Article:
& 3rd if it's too much ... and you can't / don't want to handle it, politely offer other suggestions to owners.


      • #4
        The tail injury has probably been there since birth and was either a birth defect or it broke during the birthing process. My dog has a kink in his tail that he was born with and a place I worked at had a cat that was born with 7 kinks in its tail, they named it corkscrew.

        I dare say the owners would know if their dog had gone in with a straight tail and came back with one full of kinks. It probably did have some sort of "traumatic experience" at the vet but I think the owners being terrified of it and having to bribe it with treats is only making a scared dog into an insecure top dog. A good dog trainer could probably do a great deal in helping it and you can help yourself by making sure you stay calm during the grooming process.


        • #5
          When I was a teenager I had a parcel of cats. One of them was a very sweet little girl. One day she got her tail slammed in a door. It broke her tail and her personality was forever changed. She was fearful and skiddish. She was good with me but wouldn't let anyone else come near her. When she about 10 years old she started to mellow and trust people a little bit.

          I know it's a different situation, but if something that traumatic happens, especially in their imprint stage, it can leave a lasting impression.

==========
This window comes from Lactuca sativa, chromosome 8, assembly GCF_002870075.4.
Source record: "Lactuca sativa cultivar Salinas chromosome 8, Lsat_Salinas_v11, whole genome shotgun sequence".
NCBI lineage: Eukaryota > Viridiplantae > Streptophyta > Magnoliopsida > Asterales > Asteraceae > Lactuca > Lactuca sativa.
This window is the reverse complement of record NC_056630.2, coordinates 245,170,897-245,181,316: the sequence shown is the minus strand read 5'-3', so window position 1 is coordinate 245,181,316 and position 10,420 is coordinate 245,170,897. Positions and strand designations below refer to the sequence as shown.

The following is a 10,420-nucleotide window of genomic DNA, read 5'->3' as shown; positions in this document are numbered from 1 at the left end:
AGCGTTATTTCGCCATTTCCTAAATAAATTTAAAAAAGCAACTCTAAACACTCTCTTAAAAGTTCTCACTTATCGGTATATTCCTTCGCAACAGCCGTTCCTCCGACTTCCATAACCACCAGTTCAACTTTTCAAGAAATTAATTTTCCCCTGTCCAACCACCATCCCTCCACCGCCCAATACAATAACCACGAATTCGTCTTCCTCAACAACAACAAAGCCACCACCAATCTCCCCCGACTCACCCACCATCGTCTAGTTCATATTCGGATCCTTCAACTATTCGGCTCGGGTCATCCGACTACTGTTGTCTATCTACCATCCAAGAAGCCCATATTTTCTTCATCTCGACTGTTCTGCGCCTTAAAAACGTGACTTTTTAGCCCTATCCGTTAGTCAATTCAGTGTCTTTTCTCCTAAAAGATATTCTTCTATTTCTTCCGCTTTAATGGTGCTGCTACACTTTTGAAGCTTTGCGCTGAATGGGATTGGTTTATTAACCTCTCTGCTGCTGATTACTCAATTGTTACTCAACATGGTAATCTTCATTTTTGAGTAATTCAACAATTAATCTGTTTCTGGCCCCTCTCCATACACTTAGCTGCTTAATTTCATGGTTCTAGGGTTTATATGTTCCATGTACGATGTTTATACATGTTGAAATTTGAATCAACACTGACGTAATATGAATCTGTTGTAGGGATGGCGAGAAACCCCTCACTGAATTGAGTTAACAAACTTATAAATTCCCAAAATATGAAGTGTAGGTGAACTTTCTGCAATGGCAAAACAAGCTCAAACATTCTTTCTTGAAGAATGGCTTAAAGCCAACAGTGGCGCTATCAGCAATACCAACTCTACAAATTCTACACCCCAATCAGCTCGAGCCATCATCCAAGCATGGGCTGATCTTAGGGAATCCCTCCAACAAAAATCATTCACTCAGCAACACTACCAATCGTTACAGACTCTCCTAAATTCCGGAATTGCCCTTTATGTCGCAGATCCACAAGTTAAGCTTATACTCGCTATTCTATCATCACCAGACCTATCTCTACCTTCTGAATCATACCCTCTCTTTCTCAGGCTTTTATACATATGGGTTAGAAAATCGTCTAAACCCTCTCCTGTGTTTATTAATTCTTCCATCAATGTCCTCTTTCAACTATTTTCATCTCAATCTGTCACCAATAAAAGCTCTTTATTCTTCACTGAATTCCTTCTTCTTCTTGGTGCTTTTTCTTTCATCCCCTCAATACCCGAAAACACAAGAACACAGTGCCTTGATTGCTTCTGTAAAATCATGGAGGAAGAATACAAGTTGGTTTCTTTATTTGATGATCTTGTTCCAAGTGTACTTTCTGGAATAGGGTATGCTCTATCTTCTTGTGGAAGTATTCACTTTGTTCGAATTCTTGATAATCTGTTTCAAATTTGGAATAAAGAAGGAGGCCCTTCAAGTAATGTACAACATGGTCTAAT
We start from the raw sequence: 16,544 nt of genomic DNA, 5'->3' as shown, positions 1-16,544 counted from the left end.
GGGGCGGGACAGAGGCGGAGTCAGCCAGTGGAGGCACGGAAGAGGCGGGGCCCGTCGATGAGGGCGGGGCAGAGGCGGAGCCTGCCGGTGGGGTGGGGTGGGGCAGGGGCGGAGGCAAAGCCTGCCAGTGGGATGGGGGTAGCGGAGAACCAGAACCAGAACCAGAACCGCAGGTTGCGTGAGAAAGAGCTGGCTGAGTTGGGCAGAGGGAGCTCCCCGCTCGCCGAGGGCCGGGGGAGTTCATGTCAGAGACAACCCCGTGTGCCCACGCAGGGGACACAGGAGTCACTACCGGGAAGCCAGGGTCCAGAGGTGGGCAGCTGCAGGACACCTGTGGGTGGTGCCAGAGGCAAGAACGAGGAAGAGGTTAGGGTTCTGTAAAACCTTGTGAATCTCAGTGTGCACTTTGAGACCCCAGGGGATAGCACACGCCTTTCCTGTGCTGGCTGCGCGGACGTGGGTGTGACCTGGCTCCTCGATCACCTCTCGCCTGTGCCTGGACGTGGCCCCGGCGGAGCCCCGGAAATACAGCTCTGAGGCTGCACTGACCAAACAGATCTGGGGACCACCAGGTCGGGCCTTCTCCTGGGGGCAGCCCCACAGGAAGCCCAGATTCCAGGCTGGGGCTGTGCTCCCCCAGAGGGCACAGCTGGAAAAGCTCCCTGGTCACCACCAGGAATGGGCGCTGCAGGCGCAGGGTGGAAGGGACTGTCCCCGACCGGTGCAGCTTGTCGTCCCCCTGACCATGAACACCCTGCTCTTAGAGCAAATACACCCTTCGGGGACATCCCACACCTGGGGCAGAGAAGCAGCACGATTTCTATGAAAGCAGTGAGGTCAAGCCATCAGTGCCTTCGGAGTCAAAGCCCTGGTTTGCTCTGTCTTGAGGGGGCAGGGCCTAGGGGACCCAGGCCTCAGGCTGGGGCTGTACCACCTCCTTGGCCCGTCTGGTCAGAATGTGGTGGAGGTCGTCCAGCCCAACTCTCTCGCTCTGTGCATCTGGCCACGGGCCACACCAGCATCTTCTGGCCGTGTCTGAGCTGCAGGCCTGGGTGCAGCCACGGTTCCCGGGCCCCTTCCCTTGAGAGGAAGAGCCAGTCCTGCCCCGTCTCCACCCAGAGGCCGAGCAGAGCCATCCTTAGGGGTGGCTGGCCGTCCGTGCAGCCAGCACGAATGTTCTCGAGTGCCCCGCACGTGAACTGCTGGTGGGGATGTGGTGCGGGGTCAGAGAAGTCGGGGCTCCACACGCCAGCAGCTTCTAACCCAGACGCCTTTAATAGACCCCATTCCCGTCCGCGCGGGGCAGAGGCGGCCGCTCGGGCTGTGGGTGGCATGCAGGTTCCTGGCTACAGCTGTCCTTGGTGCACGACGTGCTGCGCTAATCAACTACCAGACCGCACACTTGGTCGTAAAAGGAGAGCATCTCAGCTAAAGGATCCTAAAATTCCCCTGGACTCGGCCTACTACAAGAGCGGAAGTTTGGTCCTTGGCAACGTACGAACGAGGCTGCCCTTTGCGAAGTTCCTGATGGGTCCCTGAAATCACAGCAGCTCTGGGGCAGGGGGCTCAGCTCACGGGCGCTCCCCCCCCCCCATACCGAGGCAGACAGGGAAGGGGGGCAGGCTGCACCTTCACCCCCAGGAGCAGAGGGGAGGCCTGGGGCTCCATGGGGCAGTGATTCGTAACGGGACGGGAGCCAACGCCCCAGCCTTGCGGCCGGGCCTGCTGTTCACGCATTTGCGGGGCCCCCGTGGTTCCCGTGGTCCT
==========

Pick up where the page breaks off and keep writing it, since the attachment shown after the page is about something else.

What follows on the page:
"The most affectionate creature in the world is a wet dog." -Ambrose Bierce


          • #6
            I agree with Helly on the fear imprint stage. But that is at about 8-12 weeks old. Did you mention the age of the dog? And how old was the dog when they got it? And how long have they had it? Personally I think there has been some trauma done to the dog. But you need to figure out when and where it happened. If it is a foggy explanation by the client, I would possibly suspect that they could have caused it depending on the age of the dog, and how long they had it. Must remind you that birth defects do occur. I have a cat with a crooked tail born that way. So don't jump to conclusions. You need to get a history on the dog. But if an injury occurred to this dog while boarding somewhere, and that changed the behavior from what the dog previously displayed, then you need to look into desensitization
            And you may not be qualified to do that. It takes a tremendous amount of patience. I have done it. Not fun. but very rewarding if done correctly. For both me and the dog. You need to ask the client a lot more questions or work with a good behaviorist..not neccesarily a trainer.


            • #7
              Originally posted by pudel View Post
              I agree with Helly on the fear imprint stage. But that is at about 8-12 weeks old.
              My understanding (and I'm no expert) is that they have a second fear imprint stage around 8-12 months.
              "The most affectionate creature in the world is a wet dog." -Ambrose Bierce


              • #8
                Originally posted by keyray View Post
                My understanding (and I'm no expert) is that they have a second fear imprint stage around 8-12 months.
                I do not know of the 8 -12 month period as far as fear imprint goes. But that period of development is when dogs become more serious about protective behaviors. Persistance of problem behaviors, and corrections can be more difficult.
                But if any situation was traumatic enough, I could see it being imprinted on them forever! At any age for that matter.